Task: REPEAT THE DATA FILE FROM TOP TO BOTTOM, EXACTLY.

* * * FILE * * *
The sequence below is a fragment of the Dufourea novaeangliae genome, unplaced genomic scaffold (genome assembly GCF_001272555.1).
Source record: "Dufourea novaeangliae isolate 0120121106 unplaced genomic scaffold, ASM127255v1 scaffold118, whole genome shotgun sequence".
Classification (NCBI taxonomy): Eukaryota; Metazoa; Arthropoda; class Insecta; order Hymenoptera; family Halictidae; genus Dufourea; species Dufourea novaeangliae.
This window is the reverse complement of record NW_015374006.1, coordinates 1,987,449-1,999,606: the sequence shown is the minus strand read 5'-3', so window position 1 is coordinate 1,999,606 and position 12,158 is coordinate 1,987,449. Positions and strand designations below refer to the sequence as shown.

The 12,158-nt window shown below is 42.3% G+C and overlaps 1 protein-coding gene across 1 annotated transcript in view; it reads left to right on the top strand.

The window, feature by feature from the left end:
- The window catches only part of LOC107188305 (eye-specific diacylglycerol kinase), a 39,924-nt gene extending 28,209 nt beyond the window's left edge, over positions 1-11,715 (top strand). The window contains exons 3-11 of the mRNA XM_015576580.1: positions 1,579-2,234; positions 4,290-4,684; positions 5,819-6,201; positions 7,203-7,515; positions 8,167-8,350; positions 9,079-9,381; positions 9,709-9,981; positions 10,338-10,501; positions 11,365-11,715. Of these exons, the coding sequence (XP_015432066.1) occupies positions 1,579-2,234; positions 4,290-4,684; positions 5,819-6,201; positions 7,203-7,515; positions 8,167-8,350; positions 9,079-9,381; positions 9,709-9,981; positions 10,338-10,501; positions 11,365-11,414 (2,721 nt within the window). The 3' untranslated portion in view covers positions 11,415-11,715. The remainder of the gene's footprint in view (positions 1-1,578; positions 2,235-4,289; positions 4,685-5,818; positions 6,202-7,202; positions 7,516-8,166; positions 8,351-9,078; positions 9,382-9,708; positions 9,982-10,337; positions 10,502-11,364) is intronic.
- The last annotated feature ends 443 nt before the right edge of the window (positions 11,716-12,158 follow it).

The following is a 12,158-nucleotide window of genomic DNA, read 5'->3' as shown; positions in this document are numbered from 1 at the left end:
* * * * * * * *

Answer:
The sequence below is a fragment of the Dufourea novaeangliae genome, unplaced genomic scaffold (genome assembly GCF_001272555.1).
Source record: "Dufourea novaeangliae isolate 0120121106 unplaced genomic scaffold, ASM127255v1 scaffold118, whole genome shotgun sequence".
Classification (NCBI taxonomy): Eukaryota; Metazoa; Arthropoda; class Insecta; order Hymenoptera; family Halictidae; genus Dufourea; species Dufourea novaeangliae.
This window is the reverse complement of record NW_015374006.1, coordinates 1,987,449-1,999,606: the sequence shown is the minus strand read 5'-3', so window position 1 is coordinate 1,999,606 and position 12,158 is coordinate 1,987,449. Positions and strand designations below refer to the sequence as shown.

The 12,158-nt window shown below is 42.3% G+C and overlaps 1 protein-coding gene across 1 annotated transcript in view; it reads left to right on the top strand.

The window, feature by feature from the left end:
- The window catches only part of LOC107188305 (eye-specific diacylglycerol kinase), a 39,924-nt gene extending 28,209 nt beyond the window's left edge, over positions 1-11,715 (top strand). The window contains exons 3-11 of the mRNA XM_015576580.1: positions 1,579-2,234; positions 4,290-4,684; positions 5,819-6,201; positions 7,203-7,515; positions 8,167-8,350; positions 9,079-9,381; positions 9,709-9,981; positions 10,338-10,501; positions 11,365-11,715. Of these exons, the coding sequence (XP_015432066.1) occupies positions 1,579-2,234; positions 4,290-4,684; positions 5,819-6,201; positions 7,203-7,515; positions 8,167-8,350; positions 9,079-9,381; positions 9,709-9,981; positions 10,338-10,501; positions 11,365-11,414 (2,721 nt within the window). The 3' untranslated portion in view covers positions 11,415-11,715. The remainder of the gene's footprint in view (positions 1-1,578; positions 2,235-4,289; positions 4,685-5,818; positions 6,202-7,202; positions 7,516-8,166; positions 8,351-9,078; positions 9,382-9,708; positions 9,982-10,337; positions 10,502-11,364) is intronic.
- The last annotated feature ends 443 nt before the right edge of the window (positions 11,716-12,158 follow it).

The following is a 12,158-nucleotide window of genomic DNA, read 5'->3' as shown; positions in this document are numbered from 1 at the left end: